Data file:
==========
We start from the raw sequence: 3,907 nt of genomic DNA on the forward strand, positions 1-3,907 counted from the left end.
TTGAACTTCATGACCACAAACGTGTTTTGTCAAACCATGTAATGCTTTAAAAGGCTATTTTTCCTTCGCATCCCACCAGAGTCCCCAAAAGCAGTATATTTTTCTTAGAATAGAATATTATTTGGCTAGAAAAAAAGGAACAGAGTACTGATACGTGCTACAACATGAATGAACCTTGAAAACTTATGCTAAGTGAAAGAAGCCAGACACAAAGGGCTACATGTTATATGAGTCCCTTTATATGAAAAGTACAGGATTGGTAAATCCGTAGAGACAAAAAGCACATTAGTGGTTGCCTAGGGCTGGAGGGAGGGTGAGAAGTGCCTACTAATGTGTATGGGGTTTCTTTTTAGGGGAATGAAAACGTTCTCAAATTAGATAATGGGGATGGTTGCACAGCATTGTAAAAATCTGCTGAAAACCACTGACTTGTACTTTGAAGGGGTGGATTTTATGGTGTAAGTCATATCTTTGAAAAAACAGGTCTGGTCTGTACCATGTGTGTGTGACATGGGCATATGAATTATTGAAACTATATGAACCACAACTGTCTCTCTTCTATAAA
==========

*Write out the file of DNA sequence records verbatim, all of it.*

We start from the raw sequence: 3,907 nt of genomic DNA on the forward strand, positions 1-3,907 counted from the left end.
TTGAACTTCATGACCACAAACGTGTTTTGTCAAACCATGTAATGCTTTAAAAGGCTATTTTTCCTTCGCATCCCACCAGAGTCCCCAAAAGCAGTATATTTTTCTTAGAATAGAATATTATTTGGCTAGAAAAAAAGGAACAGAGTACTGATACGTGCTACAACATGAATGAACCTTGAAAACTTATGCTAAGTGAAAGAAGCCAGACACAAAGGGCTACATGTTATATGAGTCCCTTTATATGAAAAGTACAGGATTGGTAAATCCGTAGAGACAAAAAGCACATTAGTGGTTGCCTAGGGCTGGAGGGAGGGTGAGAAGTGCCTACTAATGTGTATGGGGTTTCTTTTTAGGGGAATGAAAACGTTCTCAAATTAGATAATGGGGATGGTTGCACAGCATTGTAAAAATCTGCTGAAAACCACTGACTTGTACTTTGAAGGGGTGGATTTTATGGTGTAAGTCATATCTTTGAAAAAACAGGTCTGGTCTGTACCATGTGTGTGTGACATGGGCATATGAATTATTGAAACTATATGAACCACAACTGTCTCTCTTCTATAAA